If you've ever wanted to see a lock of President Abraham Lincoln's hair, or a cigar case used by Union Gen. Ulysses Grant, or a spur from the boot of Confederate Gen. George Pickett, you're in luck.
Likewise, if you've wanted to see letters and diaries from Civil War soldiers, watch re-enactors in gray and blue uniforms use black powder to fire guns with loud explosions, hear brass bands play Civil War-era tunes or walk the ground trod by Southern troops as they made the bloody but unsuccessful "Pickett's charge" against federal forces, you'll soon get your chance.
It's all part of a deluge of battle re-enactments, displays, speeches, concerts and activities to be held this month through December -- more than 50 events in all -- to celebrate the 150th anniversary of the battle that was waged from July 1 to 3, 1863, in Gettysburg. The bloody clash, where thousands of troops on both sides died or were wounded, ended as a defeat for the Confederacy and is considered by many historians to be the turning point of the Civil War.
One major event is set for Nov. 19, the 150th anniversary of Lincoln's Gettysburg Address, which he gave at the opening of the national cemetery where several thousand Union troops are buried. President Barack Obama would be the main speaker, if he accepts an invitation from Sens. Bob Casey and Pat Toomey and the National Park Service, which operates the national military park in Gettysburg.
About 3 million tourists, visitors, historians and Civil War buffs usually make the trek to the battlefield each year, but this year the town is bracing for 4 million or more.
Park service spokeswoman Katie Lawhon vouched for the authenticity of the lock of Lincoln's hair, saying it was taken by a doctor at the president's autopsy, after he was shot at Ford's Theater in April 1865, as the war was ending.
The events start this week -- April 6-7 -- with sharpshooters from voluntary infantry units re-enacting fighting that happened on Little Round Top, a hill that formed one end of a curved line where Union forces fought on July 2-3. The final events are in December, with the laying of holiday wreaths on graves at the national cemetery Dec. 6 and the opening, all month, of the house owned by President Dwight Eisenhower and his wife, Mamie, in the 1950s. Now called the Eisenhower National Historic Site, the home is a short bus ride from the national park's visitors center.
More information can be found at www.nps.gov/gett or by calling 1-717-334-1124. The park service is working with a local nonprofit promotional group, the Gettysburg Foundation, which is at www.gettysburgfoundation.org, or at 1-717-339-2161
Here are a few of the major events:
• On May 23, the U.S. Postal Service will issue a 150th anniversary stamp, part of a series of stamps commemorating the Civil War. A ceremony to mark its release will be held that day near the front entrance of the National Military Park Museum and Visitor Center.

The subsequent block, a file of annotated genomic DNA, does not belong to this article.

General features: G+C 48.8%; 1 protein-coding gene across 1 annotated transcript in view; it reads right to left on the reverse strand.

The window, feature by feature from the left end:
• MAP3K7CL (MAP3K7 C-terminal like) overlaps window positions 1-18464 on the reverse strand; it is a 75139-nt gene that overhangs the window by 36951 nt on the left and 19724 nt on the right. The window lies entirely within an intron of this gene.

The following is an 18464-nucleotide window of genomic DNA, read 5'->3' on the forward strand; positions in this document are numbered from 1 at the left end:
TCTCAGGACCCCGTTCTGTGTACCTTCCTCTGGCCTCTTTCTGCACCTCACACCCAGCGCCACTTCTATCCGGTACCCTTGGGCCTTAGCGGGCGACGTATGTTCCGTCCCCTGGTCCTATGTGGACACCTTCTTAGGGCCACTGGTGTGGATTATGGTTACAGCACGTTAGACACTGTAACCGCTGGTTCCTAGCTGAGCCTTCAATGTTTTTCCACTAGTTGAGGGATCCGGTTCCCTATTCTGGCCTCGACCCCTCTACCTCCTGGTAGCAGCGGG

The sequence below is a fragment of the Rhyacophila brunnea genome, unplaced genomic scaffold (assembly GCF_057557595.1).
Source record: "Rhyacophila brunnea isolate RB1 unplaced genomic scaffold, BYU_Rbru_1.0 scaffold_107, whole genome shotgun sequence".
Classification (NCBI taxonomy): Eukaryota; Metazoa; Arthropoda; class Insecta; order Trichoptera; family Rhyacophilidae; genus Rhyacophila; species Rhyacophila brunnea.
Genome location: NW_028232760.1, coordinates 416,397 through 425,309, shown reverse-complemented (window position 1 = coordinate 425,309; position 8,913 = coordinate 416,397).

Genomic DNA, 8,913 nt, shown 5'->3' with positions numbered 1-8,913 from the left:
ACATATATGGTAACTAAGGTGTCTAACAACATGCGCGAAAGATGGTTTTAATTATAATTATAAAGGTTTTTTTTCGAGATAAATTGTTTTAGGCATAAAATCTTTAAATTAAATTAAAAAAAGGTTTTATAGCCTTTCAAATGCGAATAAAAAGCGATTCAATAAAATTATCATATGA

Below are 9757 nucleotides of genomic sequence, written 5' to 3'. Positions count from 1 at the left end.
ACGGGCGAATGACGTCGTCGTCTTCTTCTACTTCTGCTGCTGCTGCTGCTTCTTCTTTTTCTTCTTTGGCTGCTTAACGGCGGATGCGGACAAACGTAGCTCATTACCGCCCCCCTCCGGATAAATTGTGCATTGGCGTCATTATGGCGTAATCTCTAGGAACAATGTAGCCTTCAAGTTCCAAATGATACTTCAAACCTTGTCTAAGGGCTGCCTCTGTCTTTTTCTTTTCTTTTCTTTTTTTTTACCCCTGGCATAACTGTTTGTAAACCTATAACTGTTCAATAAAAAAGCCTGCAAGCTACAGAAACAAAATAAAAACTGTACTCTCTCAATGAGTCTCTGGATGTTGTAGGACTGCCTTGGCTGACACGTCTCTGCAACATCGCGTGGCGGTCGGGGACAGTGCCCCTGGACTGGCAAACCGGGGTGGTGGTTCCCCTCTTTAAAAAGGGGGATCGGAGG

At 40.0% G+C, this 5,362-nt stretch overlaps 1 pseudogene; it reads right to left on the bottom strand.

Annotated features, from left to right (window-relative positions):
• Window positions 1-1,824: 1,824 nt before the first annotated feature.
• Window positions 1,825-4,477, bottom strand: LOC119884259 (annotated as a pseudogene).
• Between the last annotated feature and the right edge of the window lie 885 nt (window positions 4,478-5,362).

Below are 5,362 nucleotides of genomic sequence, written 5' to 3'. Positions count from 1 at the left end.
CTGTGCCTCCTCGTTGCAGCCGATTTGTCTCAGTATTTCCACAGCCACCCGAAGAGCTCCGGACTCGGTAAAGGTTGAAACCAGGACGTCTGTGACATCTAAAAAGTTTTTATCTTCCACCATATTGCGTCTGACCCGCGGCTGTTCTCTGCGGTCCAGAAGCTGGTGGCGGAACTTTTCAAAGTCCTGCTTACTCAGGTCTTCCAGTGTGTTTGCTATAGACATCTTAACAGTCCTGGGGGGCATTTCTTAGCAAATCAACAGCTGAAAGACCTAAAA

• On June 16, an exhibit called "Treasures of the Civil War" will open at the park museum. The park service said the exhibit will feature "the professional and personal side of 13 of the greatest leaders during the war," including Lincoln, Union generals such as Grant, George Meade (who led Northern soldiers at Gettysburg), and William Tecumseh Sherman, who later made his famous military march across Georgia.
There are also possessions of Confederate President Jefferson Davis and Gen. Robert E. Lee, who prompted the battle by bringing his troops north into Pennsylvania in late June 1863. Other personal items are from civilians, such as noted abolitionist Frederick Douglass and Clara Barton, who tended to soldiers during the war and who later founded the American Red Cross.
The park service and the Gettysburg Foundation have worked with museums and collectors nationwide to assemble the items.
"Most of the objects to go on display have never been exhibited in Gettysburg before," Ms. Lawhon said.
• On June 29 and 30, the visitors center will have lectures and book signings by noted authors, including Civil War historian James McPherson and Lincoln scholar Harold Holzer.
• On the evening of June 30 there will be an outdoor ceremony near a building that Meade used as his headquarters, with an address by Doris Kearns Goodwin, whose book on Lincoln was the basis for the recent Steven Spielberg movie. There will also be readings of eyewitness accounts of the battle.
• On July 1, an event called "Salute to the States" will be held. Playwright Stephen Lang will perform a work he wrote called The Wheatfield, where he plays Pennsylvania soldier James Jackson Purman, who won a Medal of Honor for bravery on the battle's second day. There will also be Civil War-era ballroom dancing and actors dressed as Union and Confederate generals.
"The personal story that Purman tells is stark and rich in detail, highly emotional and intensely dramatic," said Cindy Small, marketing director for the foundation.
• From July 1 to 4 many different programs about the battle will be held, including hikes led by park rangers and 30-minute programs on specific battle locations. For July 1-3, there will be "living history" camps and re-enactments near the Pennsylvania Memorial involving 500 re-enactors as Union and Confederate infantry and artillery soldiers who will demonstrate the tactics used by both armies.
• On July 3 at 3 p.m. battlefield visitors can walk across the ground where Pickett's Charge occurred. It is a relatively flat area that lies between one hill -- Seminary Ridge, where Southern forces were massed -- and another hill called Cemetery Ridge, where Union troops made their stand.
Tom Barnes: firstname.lastname@example.org or 1-717-623-1238.